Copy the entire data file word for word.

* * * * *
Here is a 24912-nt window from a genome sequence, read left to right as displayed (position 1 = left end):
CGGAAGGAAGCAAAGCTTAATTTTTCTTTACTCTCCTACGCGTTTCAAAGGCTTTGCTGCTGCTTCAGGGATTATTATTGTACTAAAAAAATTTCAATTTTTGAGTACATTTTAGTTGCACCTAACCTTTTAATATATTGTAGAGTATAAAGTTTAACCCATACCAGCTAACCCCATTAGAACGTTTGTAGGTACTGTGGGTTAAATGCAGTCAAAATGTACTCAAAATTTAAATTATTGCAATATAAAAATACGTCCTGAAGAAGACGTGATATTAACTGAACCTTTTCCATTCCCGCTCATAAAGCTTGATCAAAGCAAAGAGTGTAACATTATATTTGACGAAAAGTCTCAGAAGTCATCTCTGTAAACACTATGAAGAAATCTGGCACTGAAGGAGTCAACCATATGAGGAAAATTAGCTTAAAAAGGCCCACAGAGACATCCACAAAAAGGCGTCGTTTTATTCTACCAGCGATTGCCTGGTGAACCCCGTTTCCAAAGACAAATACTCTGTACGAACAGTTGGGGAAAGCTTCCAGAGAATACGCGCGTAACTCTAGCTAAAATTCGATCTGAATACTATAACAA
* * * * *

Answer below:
Here is a 24912-nt window from a genome sequence, read left to right as displayed (position 1 = left end):
CGGAAGGAAGCAAAGCTTAATTTTTCTTTACTCTCCTACGCGTTTCAAAGGCTTTGCTGCTGCTTCAGGGATTATTATTGTACTAAAAAAATTTCAATTTTTGAGTACATTTTAGTTGCACCTAACCTTTTAATATATTGTAGAGTATAAAGTTTAACCCATACCAGCTAACCCCATTAGAACGTTTGTAGGTACTGTGGGTTAAATGCAGTCAAAATGTACTCAAAATTTAAATTATTGCAATATAAAAATACGTCCTGAAGAAGACGTGATATTAACTGAACCTTTTCCATTCCCGCTCATAAAGCTTGATCAAAGCAAAGAGTGTAACATTATATTTGACGAAAAGTCTCAGAAGTCATCTCTGTAAACACTATGAAGAAATCTGGCACTGAAGGAGTCAACCATATGAGGAAAATTAGCTTAAAAAGGCCCACAGAGACATCCACAAAAAGGCGTCGTTTTATTCTACCAGCGATTGCCTGGTGAACCCCGTTTCCAAAGACAAATACTCTGTACGAACAGTTGGGGAAAGCTTCCAGAGAATACGCGCGTAACTCTAGCTAAAATTCGATCTGAATACTATAACAA